My response has always been to do what I could to find out the name of the wallet's owner and then return it. The response from the rightful owner has ranged from appearing chagrined to have to meet me at a nearby subway station (where I'd found the wallet) to recoup her rightful belongings, to a gentleman who sent my family a gift certificate to a buffet at a Chinese restaurant after he received his wallet in the mail.
Does how people respond dictate whether we should do the right thing? Should it?
Things had not been going particularly well for a reader from Southern California. She had been unemployed for quite a while. Finances were tight and she'd overdrawn her checking account by $196.
As she pulled her car into the bank's parking lot, she found a space that was directly adjacent to the ATM. There, scattered in the space right next to her car were 10 $20 bills. The $200 could not have come at a better time, she figured, so she tucked them in her pocketbook and drove home.
The next day, however, she grew concerned for the person who might have lost the money. She went to the bank and asked its manager if someone had reported any money missing.
"Luckily," she writes, "they had gotten a call." The customer had described exactly how much and where the money had been lost.
At the manager's request, my reader left her name and number with the bank. With her permission, the manager was going to forward the money to the customer along with a note containing the name and number of the woman who had found it and returned it to the bank.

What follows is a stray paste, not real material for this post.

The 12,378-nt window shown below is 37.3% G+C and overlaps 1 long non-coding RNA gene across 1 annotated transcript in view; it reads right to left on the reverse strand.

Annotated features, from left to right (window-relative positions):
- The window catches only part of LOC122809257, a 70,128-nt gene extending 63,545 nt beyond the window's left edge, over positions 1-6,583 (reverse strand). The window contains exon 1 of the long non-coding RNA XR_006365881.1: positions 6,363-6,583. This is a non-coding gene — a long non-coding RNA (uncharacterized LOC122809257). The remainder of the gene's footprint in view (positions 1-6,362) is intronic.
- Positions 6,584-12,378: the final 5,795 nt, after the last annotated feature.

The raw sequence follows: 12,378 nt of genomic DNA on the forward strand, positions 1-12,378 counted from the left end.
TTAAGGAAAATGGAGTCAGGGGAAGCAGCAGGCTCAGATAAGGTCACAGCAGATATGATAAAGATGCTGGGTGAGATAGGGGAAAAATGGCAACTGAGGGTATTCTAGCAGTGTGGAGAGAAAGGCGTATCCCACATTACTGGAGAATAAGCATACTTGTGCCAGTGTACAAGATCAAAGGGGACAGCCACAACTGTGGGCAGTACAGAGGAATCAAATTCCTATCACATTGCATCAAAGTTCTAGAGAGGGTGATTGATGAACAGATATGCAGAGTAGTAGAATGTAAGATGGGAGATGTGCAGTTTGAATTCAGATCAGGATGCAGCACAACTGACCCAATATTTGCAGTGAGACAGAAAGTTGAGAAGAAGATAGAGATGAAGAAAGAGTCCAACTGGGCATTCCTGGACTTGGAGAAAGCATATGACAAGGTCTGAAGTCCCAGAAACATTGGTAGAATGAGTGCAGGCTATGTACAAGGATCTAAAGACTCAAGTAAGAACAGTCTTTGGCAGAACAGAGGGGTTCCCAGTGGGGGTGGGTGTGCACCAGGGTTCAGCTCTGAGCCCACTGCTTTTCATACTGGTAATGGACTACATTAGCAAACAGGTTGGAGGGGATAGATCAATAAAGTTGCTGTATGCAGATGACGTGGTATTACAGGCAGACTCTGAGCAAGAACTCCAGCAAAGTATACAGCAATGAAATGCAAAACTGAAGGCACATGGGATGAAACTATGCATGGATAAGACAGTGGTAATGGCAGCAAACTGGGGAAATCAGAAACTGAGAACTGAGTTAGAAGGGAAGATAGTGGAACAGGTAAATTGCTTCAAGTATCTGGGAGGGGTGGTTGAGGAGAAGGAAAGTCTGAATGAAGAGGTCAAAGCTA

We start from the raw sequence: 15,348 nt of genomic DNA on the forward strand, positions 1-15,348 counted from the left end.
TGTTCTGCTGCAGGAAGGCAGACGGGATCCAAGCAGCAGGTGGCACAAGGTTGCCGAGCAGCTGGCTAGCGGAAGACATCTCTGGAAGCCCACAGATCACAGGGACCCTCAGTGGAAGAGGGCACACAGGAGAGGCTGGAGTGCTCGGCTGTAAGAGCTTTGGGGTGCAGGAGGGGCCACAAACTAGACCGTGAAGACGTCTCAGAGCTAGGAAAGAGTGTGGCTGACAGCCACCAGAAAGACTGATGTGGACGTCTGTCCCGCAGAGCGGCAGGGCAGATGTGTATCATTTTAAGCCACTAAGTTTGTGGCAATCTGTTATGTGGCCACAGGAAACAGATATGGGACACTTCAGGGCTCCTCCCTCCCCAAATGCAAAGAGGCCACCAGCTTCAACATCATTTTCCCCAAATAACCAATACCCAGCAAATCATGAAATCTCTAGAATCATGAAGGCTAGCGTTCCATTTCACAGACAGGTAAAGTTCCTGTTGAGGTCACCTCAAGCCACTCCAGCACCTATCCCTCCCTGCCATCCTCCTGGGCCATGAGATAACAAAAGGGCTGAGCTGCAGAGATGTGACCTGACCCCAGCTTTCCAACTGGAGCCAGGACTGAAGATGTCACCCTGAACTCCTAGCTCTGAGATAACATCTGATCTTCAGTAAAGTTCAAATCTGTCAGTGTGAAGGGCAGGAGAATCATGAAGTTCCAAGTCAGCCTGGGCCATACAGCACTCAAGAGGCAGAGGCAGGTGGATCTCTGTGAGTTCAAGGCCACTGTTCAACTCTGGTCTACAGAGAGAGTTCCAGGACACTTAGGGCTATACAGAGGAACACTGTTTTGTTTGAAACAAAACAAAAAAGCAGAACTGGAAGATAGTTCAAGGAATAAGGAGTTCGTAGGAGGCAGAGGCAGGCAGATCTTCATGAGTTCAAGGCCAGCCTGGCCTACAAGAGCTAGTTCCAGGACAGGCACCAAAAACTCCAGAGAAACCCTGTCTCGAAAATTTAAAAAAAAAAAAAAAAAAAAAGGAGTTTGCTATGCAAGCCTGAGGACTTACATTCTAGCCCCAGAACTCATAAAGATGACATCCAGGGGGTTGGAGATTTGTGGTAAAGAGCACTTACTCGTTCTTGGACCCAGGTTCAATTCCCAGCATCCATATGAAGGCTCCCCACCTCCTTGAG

"I didn't return the money expecting anything," my reader writes. "But a thank you would have been nice. The woman never even called to say 'thank you.'"
My reader grew angry over the lack of an acknowledgment for her good deed.
"Especially given my own financial dire straits," she writes, "I was seriously regretting my decision to give the money back."
Returning found cash can be trickier than returning a lost wallet, since cash rarely has any identifying characteristics on it. Still, my reader went out of her way to see if she could get it to its right owner.
Sure, she could have used the cash herself and no one would have been the wiser. But she knew that the money's owner might be agonizing over the loss. Clearly, the owner was concerned and notified the bank.
My reader did the right thing by trying to find the rightful owner of the money. The owner was wrong not to express her thanks.
A small courtesy to acknowledge an act of kindness would have gone a long way toward reaffirming my reader's faith in people's goodness. She can rest easy knowing that her own act is a reflection of the quality of her character.
Do you have ethical questions that you need answered? Send them to firstname.lastname@example.org.
(c) 2011 JEFFREY L. SEGLIN. Distributed by Tribune MediaServices, Inc.